Jessica Corner

July 28, 2022, by Rob Ounsworth

Reflecting on my time at the University of Nottingham

Research update from Professor Dame Jessica Corner

As this will be my final update I have taken the opportunity to reflect on my time at the University of Nottingham.

At the House of Commons Science and Technology Select Committee hearing to approve my appointment as Executive Chair of Research England, I was posed questions on setting priorities and funding for research – how to balance the immediate and massive challenges facing society with the need for long-term, fundamental research.

I reflect on these challenges and all we have achieved together in a personal look back on my time at the university.

Meanwhile, back to business as usual – as ever, I am delighted to share with you research and knowledge exchange news from across the university.

Research fellowships – welcoming our new cohort

Helping to interview prospective Nottingham and Anne McLaren research fellows has been one of the most rewarding things I have done at Nottingham.

My thanks to colleagues, including Research and Innovation’s Catherine Jew and Professor Lucy Donaldson, APVC for the Researcher Academy and Researcher Career Development, whose dedication has been so essential  in so far attracting more than 100 talented academics to Nottingham to provide the research leadership pipeline of the future.

We were delighted to be able to restart programme in 2021 after a pause due to the pandemic and following the conclusion of interviews in March 2022 our gender-balanced, diverse new intake includes four from the Faculty of Engineering, one from Arts, seven from Medicine and Health Sciences, three from Science and two from Social Sciences.  Some 56% of our appointees are external, with candidates joining us from Oxford, Cambridge, Max Planck Institute, Exeter, Queen Mary University of London and University de Liege.

The latest recruitment round starts shortly, with an expression of interest deadline in early October – updates to follow on our fellowships pages, where you will find new profiles of inspirational fellows.

Research culture and our renewed research strategy

Research culture remains a hugely important priority and while we have made good progress we recognise there is much to do. Our aim is to further enable change in your environment, rather than drive change from the top.

To support this, the findings from our survey and workshops so far will inform a series of ‘test and trial’ working groups.

We would love you to be part of these small groups, working with colleagues from different parts of the university and from different job families, levels and backgrounds, which will be supported to identify a manageable project inspired by the six dimensions explored in the survey:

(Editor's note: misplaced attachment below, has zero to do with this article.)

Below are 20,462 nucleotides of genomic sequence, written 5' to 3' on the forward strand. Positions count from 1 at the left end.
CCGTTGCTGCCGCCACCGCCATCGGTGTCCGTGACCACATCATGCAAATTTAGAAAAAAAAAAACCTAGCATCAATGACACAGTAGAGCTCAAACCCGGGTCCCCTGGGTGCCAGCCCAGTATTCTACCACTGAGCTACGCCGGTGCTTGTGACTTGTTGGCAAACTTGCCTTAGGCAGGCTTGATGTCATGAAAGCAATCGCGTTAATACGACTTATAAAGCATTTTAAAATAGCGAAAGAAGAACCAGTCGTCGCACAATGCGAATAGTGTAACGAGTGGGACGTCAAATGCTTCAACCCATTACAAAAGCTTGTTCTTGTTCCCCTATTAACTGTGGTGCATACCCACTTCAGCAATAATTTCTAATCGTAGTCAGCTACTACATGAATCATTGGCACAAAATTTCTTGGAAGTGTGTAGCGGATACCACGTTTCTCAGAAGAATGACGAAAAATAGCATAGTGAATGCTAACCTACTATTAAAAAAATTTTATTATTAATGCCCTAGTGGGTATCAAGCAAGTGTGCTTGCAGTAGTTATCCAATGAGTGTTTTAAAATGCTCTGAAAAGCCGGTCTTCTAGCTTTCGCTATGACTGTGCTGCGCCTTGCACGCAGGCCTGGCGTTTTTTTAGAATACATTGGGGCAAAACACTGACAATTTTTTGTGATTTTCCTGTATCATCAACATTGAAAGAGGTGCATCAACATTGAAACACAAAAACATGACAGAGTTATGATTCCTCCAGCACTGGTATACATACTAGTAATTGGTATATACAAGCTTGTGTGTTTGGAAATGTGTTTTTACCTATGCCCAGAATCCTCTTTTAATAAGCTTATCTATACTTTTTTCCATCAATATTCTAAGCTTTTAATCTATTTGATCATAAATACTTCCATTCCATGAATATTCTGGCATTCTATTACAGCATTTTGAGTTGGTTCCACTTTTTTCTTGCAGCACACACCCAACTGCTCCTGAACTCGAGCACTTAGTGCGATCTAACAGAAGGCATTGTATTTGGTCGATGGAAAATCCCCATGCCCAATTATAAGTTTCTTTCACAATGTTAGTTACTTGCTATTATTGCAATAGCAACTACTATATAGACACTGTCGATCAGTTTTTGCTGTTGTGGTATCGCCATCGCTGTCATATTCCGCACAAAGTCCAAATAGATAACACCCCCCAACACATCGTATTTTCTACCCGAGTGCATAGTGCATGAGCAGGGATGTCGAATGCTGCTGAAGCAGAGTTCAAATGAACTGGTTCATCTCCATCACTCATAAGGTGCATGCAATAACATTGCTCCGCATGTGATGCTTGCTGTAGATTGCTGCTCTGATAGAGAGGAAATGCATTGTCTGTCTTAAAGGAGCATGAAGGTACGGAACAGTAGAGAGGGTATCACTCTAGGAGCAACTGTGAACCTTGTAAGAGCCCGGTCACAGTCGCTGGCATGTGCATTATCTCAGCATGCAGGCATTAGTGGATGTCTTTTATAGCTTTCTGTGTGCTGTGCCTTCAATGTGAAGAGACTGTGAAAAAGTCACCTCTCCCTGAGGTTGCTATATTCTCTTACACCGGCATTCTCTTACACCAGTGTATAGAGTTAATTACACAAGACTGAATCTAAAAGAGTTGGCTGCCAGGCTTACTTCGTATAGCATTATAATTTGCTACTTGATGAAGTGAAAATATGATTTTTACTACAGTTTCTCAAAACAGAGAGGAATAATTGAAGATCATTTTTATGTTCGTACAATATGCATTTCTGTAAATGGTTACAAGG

• Inclusiveness
  • Development
  • Leadership
  • Agency
  • Collaboration and Support
  • Behaviours

We don’t expect to change our research culture overnight, but we are interested in trying out small things that might scale up and we want to learn more about how we can help people find their own agency to support a positive culture from the ground up.

Register for ‘test and trial’ working groups

Sign up for research culture activity updates

The last in the current series of research town halls took place this week, with colleagues finding out more about progress towards renewing the university’s research strategy and transforming our research culture.

Research culture project leads Professor Lucy Donaldson and Professor Lynda Pratt have also discussed what research culture is and thank everyone who has so far contributed to helping us shape a more inclusive and supportive research environment.

We are committed to making the findings of the research culture survey and workshops freely available on the research culture pages in the autumn, once all analyses are complete and have been shared with faculty and school leadership teams.

Flexible Interdisciplinary Research Collaboration Fund 

We are committed to addressing the key challenges of our age through collaborative and interdisciplinary research that brings together academics from across subject areas.

I am delighted to share news of the 2021-22 Flexible Interdisciplinary Research Collaboration Fund awards, which support this aim by helping to establish innovative, interdisciplinary partnerships and build new collaborations between existing teams across the university with the vision to include external partners. We welcome the formation of new interdisciplinary partnerships in the future, which may include addressing one or more of the UN Sustainable Development Goals, which are core to the university strategy.

Find out more about the fund and the initial 18 projects

Preparing for emerging UK policy on European research funding 

The UK Government policy paper, Supporting UK R&D and Collaborative Research Beyond European Programmes, is a welcome move to reduce uncertainty over our association with Horizon Europe.

The paper sets out important transitional measures (including actions with the aim of ensuring no wasted proposals) and longer term strategic plans that will have real impacts on our core business, and while these policies are not set in stone, it is vital that the university uses this information and any other intelligence to prepare for the future.

While the paper restates association as the goal, it currently seems an unlikely prospect. We will know more of the future direction once a new prime minister is elected but for now it is imperative we prepare for any changes to the funding landscape.

I wrote to our research leadership anticipating publication of the policy paper, and following its publication, I am now keen that all scenarios are addressed. As a component of our international research strategy which was recently approved by Research Committee, we’ll seek to ensure our university’s agile response to emerging UK Government policy with respect to the UK’s association to Horizon Europe or a ‘Plan B’ alternative.

Details will follow but for now it is important that our researchers remain alert and responsive to opportunities to establish and build collaborations with partners in Europe and continue to apply for forthcoming Horizon Europe funding calls, whatever the political outcome.

Power Electronics and Machines Centre officially opens